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Bush to address nation on Iraq

Speech comes as Congress considers resolution

From Kelly Wallace and Suzanne Malveaux (CNN Washington Bureau)

Aides say President Bush wants to talk directly to the American people about Iraq.
Aides say President Bush wants to talk directly to the American people about Iraq.

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WASHINGTON (CNN) -- President Bush will deliver a "comprehensive" address Monday night from Cincinnati, Ohio to "talk directly to the American people" about the "growing threat" posed by Saddam Hussein, senior administration officials said Friday.

The speech, part of Bush's public relations campaign for his Iraqi policy, comes on the eve of votes in the House and the Senate on a resolution authorizing the use of force against Iraq and as the administration faces an uphill battle getting support for a tough new U.N. resolution to deal with Saddam.

One U.S. official said the president won't reveal any "explosive" new evidence about the threat posed by what the administration has described as Iraq's weapons of mass destruction and won't unveil any new U.S. policy, but will "urge the American people to make sure they are heard" as the country and the U.N. debate what to do about Saddam.

The speech is not to suggest that any action is "imminent" but is part of the "educational process... about why (Saddam) and his regime pose a unique threat and why we must confront it," the senior official told CNN.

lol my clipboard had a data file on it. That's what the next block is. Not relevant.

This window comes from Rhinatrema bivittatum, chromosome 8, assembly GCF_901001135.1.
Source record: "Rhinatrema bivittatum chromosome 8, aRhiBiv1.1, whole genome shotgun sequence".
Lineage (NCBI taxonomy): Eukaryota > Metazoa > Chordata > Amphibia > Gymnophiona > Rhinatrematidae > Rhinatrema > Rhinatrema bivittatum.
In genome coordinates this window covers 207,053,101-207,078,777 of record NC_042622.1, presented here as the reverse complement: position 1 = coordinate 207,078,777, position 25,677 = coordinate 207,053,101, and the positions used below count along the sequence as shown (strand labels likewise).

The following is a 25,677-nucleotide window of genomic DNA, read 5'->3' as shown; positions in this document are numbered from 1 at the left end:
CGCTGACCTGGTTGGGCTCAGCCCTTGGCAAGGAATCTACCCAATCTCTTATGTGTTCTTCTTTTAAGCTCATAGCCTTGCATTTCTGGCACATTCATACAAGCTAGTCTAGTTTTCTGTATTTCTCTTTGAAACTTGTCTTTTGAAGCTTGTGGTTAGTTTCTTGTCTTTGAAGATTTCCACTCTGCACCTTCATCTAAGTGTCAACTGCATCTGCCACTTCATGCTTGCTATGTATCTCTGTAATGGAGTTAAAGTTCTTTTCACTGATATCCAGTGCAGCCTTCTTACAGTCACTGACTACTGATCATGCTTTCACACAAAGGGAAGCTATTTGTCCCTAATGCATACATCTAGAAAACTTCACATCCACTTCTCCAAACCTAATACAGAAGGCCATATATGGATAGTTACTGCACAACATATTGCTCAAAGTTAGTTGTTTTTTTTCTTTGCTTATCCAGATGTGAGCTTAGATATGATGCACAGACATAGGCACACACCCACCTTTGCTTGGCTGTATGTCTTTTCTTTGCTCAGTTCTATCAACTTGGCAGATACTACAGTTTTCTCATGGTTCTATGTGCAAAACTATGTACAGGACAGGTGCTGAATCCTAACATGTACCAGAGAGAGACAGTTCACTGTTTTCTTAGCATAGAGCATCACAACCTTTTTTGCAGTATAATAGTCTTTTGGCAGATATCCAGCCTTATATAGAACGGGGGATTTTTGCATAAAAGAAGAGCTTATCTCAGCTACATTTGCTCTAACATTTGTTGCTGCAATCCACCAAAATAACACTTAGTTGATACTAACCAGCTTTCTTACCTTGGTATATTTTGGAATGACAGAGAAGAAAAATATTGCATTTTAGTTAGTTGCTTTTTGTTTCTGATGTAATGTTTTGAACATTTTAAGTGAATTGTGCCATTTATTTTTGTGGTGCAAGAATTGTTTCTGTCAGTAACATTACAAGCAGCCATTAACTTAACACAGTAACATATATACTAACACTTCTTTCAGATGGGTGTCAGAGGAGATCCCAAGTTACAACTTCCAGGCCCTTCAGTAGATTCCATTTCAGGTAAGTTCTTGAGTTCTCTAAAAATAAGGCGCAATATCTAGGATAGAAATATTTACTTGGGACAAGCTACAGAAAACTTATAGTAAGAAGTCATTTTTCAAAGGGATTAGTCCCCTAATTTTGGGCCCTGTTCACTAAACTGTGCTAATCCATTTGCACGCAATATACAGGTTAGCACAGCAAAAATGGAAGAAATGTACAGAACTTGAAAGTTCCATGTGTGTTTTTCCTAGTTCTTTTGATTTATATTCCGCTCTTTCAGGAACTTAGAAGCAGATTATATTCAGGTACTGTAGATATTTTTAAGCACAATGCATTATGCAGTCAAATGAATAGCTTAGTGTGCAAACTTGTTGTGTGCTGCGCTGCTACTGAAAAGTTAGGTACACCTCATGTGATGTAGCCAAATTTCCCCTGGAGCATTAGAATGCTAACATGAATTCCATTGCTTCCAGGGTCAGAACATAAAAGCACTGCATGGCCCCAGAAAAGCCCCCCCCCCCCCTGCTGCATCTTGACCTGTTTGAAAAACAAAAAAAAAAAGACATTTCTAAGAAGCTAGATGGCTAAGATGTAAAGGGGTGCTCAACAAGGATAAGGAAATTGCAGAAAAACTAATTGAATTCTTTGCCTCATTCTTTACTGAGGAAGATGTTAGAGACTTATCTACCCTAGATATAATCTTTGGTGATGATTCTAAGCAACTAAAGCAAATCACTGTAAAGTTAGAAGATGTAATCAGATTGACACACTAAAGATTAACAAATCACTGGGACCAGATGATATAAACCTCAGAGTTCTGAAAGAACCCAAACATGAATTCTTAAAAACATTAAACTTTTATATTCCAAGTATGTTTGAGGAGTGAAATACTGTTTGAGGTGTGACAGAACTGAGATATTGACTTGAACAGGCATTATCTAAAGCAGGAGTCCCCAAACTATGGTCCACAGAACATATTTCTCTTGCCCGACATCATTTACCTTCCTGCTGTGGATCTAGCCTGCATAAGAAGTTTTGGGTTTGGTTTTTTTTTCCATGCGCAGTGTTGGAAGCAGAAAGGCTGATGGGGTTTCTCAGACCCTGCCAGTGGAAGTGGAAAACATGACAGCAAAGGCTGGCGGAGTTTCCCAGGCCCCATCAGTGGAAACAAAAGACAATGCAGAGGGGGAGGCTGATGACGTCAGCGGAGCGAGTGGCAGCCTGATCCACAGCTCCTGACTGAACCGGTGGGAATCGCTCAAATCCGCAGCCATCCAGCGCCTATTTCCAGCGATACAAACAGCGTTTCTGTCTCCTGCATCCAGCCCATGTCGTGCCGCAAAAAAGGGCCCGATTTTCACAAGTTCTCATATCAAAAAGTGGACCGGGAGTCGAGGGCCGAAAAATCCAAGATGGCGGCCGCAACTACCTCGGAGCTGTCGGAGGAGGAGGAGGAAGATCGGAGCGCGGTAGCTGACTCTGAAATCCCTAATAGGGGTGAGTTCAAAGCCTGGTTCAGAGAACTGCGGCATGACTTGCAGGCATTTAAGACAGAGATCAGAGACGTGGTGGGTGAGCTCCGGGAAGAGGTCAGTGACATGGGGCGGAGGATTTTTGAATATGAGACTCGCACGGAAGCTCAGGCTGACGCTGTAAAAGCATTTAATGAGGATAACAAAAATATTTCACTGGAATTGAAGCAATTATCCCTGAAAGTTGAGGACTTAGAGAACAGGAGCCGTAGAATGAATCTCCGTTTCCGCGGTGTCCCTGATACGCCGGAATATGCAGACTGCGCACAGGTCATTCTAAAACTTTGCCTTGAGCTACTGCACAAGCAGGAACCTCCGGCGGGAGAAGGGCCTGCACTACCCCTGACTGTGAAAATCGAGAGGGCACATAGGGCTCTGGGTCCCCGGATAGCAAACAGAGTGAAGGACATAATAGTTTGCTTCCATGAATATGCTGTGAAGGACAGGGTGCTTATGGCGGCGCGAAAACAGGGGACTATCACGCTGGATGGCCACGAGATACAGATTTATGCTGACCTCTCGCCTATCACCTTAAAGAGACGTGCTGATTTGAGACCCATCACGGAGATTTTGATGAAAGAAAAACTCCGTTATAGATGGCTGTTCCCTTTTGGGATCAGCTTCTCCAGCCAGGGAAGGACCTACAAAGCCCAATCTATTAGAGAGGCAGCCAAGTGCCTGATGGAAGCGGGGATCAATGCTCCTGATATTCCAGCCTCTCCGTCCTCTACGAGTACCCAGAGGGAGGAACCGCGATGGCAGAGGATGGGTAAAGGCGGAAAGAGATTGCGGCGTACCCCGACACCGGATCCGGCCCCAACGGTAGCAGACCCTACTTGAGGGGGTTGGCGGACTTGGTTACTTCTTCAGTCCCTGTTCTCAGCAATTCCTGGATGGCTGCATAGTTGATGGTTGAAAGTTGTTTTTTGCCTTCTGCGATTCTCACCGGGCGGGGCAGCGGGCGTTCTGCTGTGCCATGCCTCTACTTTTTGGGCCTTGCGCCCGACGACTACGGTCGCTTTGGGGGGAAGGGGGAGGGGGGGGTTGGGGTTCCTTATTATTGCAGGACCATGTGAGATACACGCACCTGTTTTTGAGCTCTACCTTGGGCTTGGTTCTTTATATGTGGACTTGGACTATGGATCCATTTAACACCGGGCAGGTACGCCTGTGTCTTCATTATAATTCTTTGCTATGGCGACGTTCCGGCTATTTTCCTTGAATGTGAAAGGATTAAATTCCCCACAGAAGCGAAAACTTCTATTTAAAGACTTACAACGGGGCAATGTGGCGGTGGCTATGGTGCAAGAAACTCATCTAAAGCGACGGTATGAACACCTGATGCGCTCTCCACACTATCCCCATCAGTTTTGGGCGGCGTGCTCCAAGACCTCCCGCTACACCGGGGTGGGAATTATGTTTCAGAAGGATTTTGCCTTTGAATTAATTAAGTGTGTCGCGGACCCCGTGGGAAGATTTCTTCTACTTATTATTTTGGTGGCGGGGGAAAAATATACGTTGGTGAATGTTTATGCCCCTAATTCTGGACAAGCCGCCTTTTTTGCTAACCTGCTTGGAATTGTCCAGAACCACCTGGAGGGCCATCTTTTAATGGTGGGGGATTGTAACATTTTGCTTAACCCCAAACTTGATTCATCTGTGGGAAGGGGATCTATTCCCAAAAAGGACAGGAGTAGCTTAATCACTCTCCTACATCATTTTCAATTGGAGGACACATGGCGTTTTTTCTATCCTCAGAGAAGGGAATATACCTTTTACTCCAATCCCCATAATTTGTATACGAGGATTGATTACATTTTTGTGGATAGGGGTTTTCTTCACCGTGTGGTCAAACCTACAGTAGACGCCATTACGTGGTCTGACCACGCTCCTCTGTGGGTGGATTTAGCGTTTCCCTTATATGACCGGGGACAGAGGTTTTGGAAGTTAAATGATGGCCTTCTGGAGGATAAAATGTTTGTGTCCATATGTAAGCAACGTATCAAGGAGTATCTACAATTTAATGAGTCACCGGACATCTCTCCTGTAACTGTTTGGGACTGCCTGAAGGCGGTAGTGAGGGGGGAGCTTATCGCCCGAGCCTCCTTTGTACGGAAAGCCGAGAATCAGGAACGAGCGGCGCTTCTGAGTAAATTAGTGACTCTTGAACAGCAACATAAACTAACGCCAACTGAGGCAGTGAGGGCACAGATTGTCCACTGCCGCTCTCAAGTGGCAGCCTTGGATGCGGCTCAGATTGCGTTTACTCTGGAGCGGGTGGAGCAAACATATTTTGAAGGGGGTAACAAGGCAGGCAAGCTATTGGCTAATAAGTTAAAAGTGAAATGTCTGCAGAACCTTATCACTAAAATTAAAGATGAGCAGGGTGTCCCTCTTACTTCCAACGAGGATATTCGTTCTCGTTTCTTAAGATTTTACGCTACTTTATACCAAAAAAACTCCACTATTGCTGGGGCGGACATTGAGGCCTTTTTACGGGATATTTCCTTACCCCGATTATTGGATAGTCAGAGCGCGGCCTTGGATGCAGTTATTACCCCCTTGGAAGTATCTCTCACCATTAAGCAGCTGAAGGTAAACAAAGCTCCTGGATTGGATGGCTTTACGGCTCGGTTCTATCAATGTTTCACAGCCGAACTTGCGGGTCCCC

Aides said the president understands the role he can play in addressing some concerns on the part of the public, such as why the administration believes action is necessary now.

"What he is going to do ... in a very logical way is talk about why this is a unique threat," the official said.

The administration has not asked the broadcast for time to air the president's remarks, the official said.

Aides compare the speech in tone and substance to Bush's evening address in November 2001, when he talked about what the federal government was doing to improve the nation's homeland security. In that speech, he did not unveil any new major policy for his administration, but he talked more generally to calm nervous Americans.

Aides chose Cincinnati as the site for the speech because it is a "typical representative community."

Bush also plans to devote his weekly radio address Saturday to Iraq, urging lawmakers to give him the authority he believes he needs to deal with Saddam.



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